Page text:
Peter Gleick: State Needs More Water Storage – Underfoot

The massive rains over the past month are both a blessing and a curse for California. A blessing because we desperately need the water, having just weathered a serious multi-year drought. A curse because the intensity of rain causes serious problems with flooding, erosion, landslides and contamination with pollutants from the land. And the intensity of the rainfall causes another problem: Much of the excess water runs off in ways that do not help natural ecosystems or provide long-term benefits to our cities and farms.

Peter Gleick
Dr. Peter Gleick is president of the Pacific Institute, an internationally recognized water expert and a MacArthur Fellow.

Extreme weather is one reason we’ve built so much reservoir storage in California – to help us limit the damage from flood events and to store water we get in winter for use in dry periods. And California’s massive reservoir capacity has brought great benefits, although it has also disrupted natural ecosystems, destroyed or harmed fish populations, encouraged inappropriate development in floodplains, and altered almost all of our natural river systems and deltas beyond recognition.

So, we need more storage. But we do not need more surface storage. The era of big new dams in California is over – indeed, it ended decades ago. While it is possible that surface storage advocates could succeed in finding places and money for one or two more dams, these dams will not solve our water problems.

The good news is there is another, far better alternative: Intentional and coordinated groundwater recharge. The largest unused storage reservoirs available in California are the massive groundwater aquifers that we over-pump in dry years. These aquifers can be intentionally recharged in wet years, but we don’t do that now, with few exceptions. Indeed, on net, we are over-pumping groundwater, drawing down our water bank account. This is unsustainable.

Every single major watershed in California should have a coordinated program to intentionally capture flood flows and recharge groundwater aquifers. Some innovative water districts, such as the Alta Irrigation District on the east side of the San Joaquin Valley, have been doing this for decades and are expanding their efforts.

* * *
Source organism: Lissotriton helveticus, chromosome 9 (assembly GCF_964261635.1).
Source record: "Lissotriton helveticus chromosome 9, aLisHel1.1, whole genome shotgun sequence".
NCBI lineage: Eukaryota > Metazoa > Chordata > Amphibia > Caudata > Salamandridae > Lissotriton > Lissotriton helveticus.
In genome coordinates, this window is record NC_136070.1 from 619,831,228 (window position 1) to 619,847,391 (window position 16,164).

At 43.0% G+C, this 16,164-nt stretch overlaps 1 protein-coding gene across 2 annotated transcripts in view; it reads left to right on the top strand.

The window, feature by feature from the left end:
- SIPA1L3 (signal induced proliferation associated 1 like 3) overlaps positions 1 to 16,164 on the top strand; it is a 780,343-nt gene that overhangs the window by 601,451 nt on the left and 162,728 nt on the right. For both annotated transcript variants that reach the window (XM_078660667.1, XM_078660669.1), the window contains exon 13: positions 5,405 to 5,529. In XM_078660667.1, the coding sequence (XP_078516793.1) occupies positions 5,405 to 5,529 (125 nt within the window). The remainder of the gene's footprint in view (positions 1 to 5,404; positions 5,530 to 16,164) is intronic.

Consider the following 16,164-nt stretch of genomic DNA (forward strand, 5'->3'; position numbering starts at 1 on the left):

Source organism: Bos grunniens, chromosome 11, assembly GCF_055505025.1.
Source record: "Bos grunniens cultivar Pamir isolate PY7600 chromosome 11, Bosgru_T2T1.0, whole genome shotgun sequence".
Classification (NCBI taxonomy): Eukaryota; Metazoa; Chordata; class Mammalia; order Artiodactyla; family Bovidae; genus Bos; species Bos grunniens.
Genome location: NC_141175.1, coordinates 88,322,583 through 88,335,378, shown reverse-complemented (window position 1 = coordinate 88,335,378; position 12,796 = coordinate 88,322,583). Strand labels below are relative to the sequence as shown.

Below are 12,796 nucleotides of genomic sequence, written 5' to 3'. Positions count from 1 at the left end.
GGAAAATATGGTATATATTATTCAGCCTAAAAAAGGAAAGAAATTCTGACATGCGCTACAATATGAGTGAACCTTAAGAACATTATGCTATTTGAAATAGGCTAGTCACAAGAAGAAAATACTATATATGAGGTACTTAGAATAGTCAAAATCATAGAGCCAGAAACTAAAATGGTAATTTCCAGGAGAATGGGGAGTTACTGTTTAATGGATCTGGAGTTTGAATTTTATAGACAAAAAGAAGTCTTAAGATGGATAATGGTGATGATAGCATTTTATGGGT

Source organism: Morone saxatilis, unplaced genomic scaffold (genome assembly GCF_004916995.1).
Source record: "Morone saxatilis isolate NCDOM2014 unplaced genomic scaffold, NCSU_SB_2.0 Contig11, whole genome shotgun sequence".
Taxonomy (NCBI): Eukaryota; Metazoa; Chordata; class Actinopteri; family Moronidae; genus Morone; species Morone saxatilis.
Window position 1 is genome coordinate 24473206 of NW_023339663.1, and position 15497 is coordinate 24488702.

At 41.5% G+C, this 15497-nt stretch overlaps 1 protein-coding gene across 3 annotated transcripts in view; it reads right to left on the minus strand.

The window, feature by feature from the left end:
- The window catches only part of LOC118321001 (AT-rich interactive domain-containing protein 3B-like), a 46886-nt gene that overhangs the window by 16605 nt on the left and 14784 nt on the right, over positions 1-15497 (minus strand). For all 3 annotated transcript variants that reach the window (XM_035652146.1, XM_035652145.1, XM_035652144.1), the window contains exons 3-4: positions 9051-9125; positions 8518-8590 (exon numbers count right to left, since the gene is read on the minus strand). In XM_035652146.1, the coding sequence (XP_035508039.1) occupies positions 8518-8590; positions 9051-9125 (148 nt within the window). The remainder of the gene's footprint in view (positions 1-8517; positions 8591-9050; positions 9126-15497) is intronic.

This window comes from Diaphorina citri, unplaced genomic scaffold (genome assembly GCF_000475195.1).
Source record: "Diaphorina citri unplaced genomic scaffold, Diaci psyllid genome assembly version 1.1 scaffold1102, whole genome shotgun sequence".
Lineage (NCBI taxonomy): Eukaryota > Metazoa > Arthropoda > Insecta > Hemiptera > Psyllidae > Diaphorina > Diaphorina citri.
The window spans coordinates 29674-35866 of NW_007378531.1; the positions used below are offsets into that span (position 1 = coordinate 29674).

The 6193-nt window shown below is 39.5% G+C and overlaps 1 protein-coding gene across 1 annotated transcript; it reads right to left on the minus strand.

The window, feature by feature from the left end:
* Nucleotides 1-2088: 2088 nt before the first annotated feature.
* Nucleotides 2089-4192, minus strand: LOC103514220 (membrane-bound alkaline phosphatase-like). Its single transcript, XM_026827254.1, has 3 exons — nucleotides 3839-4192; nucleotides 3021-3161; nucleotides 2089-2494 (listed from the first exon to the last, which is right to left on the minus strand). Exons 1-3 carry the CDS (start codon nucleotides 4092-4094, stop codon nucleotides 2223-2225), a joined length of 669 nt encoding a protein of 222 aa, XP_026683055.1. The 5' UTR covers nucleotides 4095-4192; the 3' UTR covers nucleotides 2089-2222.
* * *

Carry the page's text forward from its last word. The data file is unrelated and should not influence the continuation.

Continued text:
In wet periods, they spread excess water in small recharge ponds scattered throughout the district and refills their groundwater. In dry periods, when surface flows are inadequate, they pump groundwater out to supplement supplies. Done right, this is a sustainable, brilliant water-management tool.

It is time for the state of California, and every local watershed and water district, to accelerate efforts to intentionally manage groundwater withdrawals and recharge. This will require, at last, comprehensive statewide groundwater law. And the only way this will work is for the state of California to intentionally monitor, measure and report on all groundwater uses. Without this fundamental tool, it is too easy for uncontrolled groundwater pumping to destroy the public common resource that we desperately need to help us through dry years.

So bring on more water storage – but the kind we have beneath our feet.

Peter Gleick

5 replies
  1. Gary Moore says:

    Artificial recharge systems (either through special wells or surface basins) for storing water below ground during times of abundance, e.g., wet season, for use in times of water shortages make great sense.

    As you wrote in your article, irrigation districts in California have been perfecting this water management strategy for decades, but more can be done and its use needs to be expanded. Stockton East Water District has an interesting program of making water recharge a “crop” for farmers, for more info see

    Thanks for this interesting article.

  2. Mike Wade says:

    Don’t be fooled by Peter Gleick’s praise for Alta Irrigation District’s groundwater management program. They accomplished it without the onerous regulations he suggests at the end of his piece. He knows that, but uses Alta as an excuse to call for more regulations that would strip farmers of the flexibility and control they currently have over irrigation practices. That means more state control and higher production costs. If Alta and other irrigation districts throughout the state can achieve what they did without heavy-handed mandates then others would also be able to with the right incentives, not more environmental regulations like Gleick wants.

    Mike Wade
    California Farm Water Coalition

  3. Monex says:

    Click on the image to be taken to Aquafornias new slide show on Californias State Water Project.. the newsfeed of the today published an educational side show on the history of the For those who wonder just how big a challenge to keep California hydrated Governor Jerry Brown inherited on November 2nd click to learn about the massive water-moving endeavor that his father Governor Pat Brown began in the 1950s..The beginning of the slide show is straight up California heraldry.

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